Scandinavia isn’t a monolith. The geographic area comprises three primary countries: Sweden, Norway, and Denmark.
The perception of Scandinavians at large as non-religious mainly hinges on the demographics of two countries: Denmark and Sweden.
Scandinavians are often seen as non-religious because the Nordic countries have religious freedom that allows them to choose between a myriad of beliefs or none at all.
Scandinavian countries consider religion an approach to living instead of a belief system.
This article provides an in-depth look at Sweden and Denmark’s religious beliefs and practices while also observing the trends of Norway and Finland.
Also, see What Do Scandinavians Find Attractive? to learn more.
Are Most Scandinavians Atheists?
Scandinavians rarely identify as atheists, though they don’t subscribe to traditional Western notions of theism.
The citizens identify atheism as exclusionary, while many comfortably adhere to the Lutheran designation of the national churches.
However, very few Scandinavian citizens believe in the mystical elements of religion. While the citizenry supports the social aspects of faith, they avoid the supernatural aspects.
Religion in Sweden and Denmark: An Overview
This chart provides an overview of the Danish and Swedish religious beliefs and practices-or lack thereof – in contrast to the United States.
|Belief in a Personal God:||24%||16%||90%|
|Belief in Heaven:||18%||33%||80%|
|Belief in Hell:||10%||10%||75%|
|Belief that the Bible is the Actual Word of God:||7%||3%||33%|
|Believe it’s Important for Politicians to Believe in God:||8%||15%||64%|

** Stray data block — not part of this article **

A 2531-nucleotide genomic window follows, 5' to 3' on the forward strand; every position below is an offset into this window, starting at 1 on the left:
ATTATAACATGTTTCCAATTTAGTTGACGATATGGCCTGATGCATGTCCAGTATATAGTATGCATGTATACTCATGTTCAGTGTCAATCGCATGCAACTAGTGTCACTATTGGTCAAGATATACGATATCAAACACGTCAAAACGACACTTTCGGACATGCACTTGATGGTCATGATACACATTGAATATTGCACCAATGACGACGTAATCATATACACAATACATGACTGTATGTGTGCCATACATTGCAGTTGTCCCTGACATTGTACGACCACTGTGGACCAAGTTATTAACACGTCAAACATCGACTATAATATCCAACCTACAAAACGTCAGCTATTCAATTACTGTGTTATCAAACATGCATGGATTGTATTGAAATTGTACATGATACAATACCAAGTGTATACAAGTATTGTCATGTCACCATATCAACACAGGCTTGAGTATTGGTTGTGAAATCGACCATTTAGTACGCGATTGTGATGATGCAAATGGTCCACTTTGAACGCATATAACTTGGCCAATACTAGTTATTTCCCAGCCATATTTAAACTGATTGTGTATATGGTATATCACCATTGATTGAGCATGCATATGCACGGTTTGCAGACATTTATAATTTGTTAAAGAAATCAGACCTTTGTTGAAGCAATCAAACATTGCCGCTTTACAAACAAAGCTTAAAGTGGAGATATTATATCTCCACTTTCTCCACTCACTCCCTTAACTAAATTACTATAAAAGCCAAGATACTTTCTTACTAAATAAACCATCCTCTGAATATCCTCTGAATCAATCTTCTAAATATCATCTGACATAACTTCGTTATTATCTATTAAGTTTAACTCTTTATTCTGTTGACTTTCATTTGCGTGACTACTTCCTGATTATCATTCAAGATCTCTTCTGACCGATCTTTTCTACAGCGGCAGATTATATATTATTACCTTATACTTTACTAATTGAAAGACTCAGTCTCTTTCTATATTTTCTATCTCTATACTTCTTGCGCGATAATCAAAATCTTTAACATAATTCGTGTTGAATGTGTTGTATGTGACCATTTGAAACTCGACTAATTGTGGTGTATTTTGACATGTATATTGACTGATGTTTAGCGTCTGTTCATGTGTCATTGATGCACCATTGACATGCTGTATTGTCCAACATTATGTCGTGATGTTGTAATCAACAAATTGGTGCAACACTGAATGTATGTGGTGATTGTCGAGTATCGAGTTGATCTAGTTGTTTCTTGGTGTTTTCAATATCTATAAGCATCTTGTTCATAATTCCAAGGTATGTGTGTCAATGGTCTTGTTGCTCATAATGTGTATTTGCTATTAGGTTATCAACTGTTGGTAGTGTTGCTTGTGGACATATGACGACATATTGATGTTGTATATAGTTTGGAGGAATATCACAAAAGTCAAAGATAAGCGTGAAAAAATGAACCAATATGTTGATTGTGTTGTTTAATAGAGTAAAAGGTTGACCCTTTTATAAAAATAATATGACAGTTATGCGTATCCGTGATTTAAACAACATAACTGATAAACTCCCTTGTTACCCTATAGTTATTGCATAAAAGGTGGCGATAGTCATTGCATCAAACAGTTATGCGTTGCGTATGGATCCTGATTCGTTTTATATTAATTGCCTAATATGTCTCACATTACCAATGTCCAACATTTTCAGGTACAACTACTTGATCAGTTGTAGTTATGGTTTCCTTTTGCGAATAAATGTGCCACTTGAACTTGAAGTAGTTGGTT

|Accept Evolution:||80+%||80+%||Less than half the population|
Sweden and Denmark have the lowest global belief in hell. However, the countries both have high standards of living.
Phil Zuckerman, an American sociologist, provided these statistics from a 14-month study of Denmark and Sweden. 
Also, see Why Don’t Scandinavians Feed Their Guests? to learn more.
Swedes and Danes: Christians Without Belief
Swedes and Danes often identify as Christian, despite not being believers. They define the word differently, attributing kindness, generosity, and helpfulness to the title.
The Swedish and Scandinavian people primarily reject religion’s supernatural aspects. However, the citizens are accepting of other people’s beliefs.
In fact, most Swedes and Danes balk at being called “atheists” as they associate the name with an open hostility to religion they do not share.
Swedes and Danes not only aren’t hostile to religion, but many also choose to support the National Church.
83% of Danes and 80% of Swedes voluntarily pay taxes to their respective churches.
Swedish and Danish National Churches are Lutheran and often host weddings, funerals, and baptisms, even for non-believers.
Many Swedes and Danes approach religion as a series of cultural norms instead of a system of beliefs.
A Danish atheist can even be a pastor.
Religious belief and secularism are entirely optional in Sweden and Denmark.
While countries like North Korea, China, and Albania’s attempts to mandate irreligion fail to deter their citizens from belief, Sweden and Denmark allow their people to choose.
The Church of Sweden
Sweden has a complete separation of church and state. In fact, the Church of Sweden was divided from the state in 2000.